MGMT372 Final Research Paper - China - RISE OF CHINA 1 The...

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RISE OF CHINA 1 The Rise of China Brett J Lee St. Ambrose University
RISE OF CHINA 2 Abstract Once a suppressed economy almost complete controlled by government, China has since experienced political and economic reform that has propelled its growth into the world’s largest economy. Fueling this growth are the abundance of natural resources, the aggressiveness of foreign trade, and their sheer vastness of size and population. This powerful trio combine to create significant labor and production advantages and the result is the interest in foreign investment. In order to create an environment of successful foreign investment, we must first understand the importance of Confucianism and the role that honestly, loyalty, and respect play in both society and business. Once we are able to have a better understanding of our cultural counterparts only then are we able to being cultivating mutually successful business partnerships.
RISE OF CHINA 3 The Rise of China The legacy that surrounds China and its rise to the status of world power is long and steeped in history. The Chinese civilization was one of the seven primary groups to emerge independently of other (Edfelt, 2009). This culture is heavily influenced by traditions and values and those two aspects serve as pillars within the foundation of an economy that is quickly becoming among the most influential and dominant in the world. With its origins coming from small agricultural villages in northern China approximately seven thousand years ago, the country of China eventually grew to include modern day China, Taiwan, Hong Kong, and Singapore and became a heavy influence in Korean and Japanese culture. From an early stage, the Chinese were known for innovation and their technological advancements of their time. These included new technologies such as gunpowder, paper, magnetic compass, and even complex systems of pest control (Edfelt, 2009). These types of advancements are indicative of their ability to continue to adapt and innovate and these qualities have transcended through time and are still a mainstay in the modern culture. The People’s Republic of China assumes the political framework of a singular socialist party, the Communist Party of China. For a very long time, this communist rule inadvertently suppressed Chinese economic development and culture. Prior to 1979, China maintained a centrally planned economy under the leadership of Mao Zedong. In this setting, a very large majority of the economic output and directed and controlled by the government, going so far as to set production goals, control pricing, and allocate resources throughout the country. Throughout the 1950s and 1960s, China employed tactics that were aimed at making China’s economy self-sufficient. These policies went so far as to aggregate farms into communes and included massive investments in human capital and as a result of these efforts a large majority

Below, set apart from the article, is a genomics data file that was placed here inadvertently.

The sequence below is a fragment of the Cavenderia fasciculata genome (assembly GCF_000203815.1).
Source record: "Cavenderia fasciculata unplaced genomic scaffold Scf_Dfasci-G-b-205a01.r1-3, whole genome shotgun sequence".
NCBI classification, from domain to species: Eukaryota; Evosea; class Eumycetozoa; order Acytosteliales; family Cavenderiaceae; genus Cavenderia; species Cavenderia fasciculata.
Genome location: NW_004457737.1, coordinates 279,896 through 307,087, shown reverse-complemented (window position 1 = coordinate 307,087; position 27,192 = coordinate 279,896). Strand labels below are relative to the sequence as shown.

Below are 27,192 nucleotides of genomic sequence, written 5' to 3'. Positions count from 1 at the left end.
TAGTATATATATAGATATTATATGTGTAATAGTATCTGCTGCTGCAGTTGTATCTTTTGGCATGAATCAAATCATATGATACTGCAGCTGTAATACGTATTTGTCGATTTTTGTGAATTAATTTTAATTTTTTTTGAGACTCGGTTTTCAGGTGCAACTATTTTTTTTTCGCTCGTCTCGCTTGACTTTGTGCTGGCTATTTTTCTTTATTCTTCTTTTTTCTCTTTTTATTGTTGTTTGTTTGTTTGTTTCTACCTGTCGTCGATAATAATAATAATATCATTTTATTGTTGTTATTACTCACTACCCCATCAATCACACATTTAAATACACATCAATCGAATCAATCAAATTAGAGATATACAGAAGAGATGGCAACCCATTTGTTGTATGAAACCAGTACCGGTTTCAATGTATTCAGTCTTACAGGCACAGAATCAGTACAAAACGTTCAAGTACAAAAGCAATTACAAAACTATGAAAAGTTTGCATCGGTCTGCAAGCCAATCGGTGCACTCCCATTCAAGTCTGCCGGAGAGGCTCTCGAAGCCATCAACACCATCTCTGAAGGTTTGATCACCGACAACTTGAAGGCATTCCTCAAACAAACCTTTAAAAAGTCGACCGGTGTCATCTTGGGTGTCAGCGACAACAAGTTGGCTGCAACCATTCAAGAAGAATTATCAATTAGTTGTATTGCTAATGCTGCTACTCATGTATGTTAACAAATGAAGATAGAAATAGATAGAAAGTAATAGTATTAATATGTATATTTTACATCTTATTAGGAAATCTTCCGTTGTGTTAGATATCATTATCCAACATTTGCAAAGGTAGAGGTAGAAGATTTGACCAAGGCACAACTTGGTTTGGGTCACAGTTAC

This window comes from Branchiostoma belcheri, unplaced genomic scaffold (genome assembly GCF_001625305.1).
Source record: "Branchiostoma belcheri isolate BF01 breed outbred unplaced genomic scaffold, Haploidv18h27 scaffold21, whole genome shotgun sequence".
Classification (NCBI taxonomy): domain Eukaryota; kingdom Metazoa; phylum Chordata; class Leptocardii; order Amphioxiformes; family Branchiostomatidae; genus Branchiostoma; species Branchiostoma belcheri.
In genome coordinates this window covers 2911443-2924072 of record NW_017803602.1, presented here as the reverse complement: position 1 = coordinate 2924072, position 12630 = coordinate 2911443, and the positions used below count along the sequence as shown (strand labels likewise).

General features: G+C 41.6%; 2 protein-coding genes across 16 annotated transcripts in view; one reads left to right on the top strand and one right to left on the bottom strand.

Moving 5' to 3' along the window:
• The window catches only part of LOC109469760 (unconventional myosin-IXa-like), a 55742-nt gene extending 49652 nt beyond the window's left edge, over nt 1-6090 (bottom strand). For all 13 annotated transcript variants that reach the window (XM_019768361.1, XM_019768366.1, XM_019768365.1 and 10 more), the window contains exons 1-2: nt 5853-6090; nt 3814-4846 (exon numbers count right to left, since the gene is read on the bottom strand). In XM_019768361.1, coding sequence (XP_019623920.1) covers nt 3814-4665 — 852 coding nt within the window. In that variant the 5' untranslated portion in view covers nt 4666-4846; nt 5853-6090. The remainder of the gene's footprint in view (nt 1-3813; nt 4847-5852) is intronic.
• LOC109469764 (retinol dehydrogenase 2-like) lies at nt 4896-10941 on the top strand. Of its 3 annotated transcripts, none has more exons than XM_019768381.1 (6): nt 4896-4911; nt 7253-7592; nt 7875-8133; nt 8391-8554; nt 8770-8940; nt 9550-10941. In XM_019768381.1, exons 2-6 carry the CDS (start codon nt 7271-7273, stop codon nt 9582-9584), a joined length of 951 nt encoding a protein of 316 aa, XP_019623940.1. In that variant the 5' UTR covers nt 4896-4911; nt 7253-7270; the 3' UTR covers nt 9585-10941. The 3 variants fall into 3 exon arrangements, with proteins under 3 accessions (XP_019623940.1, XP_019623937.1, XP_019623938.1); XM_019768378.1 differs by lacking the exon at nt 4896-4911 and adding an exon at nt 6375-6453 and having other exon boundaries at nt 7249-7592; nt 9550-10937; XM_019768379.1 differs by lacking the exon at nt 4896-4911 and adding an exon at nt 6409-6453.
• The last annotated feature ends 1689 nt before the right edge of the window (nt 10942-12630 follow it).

RISE OF CHINA 4 (75%) of industrial production was completed by state-owned companies (Morrison, 2015).

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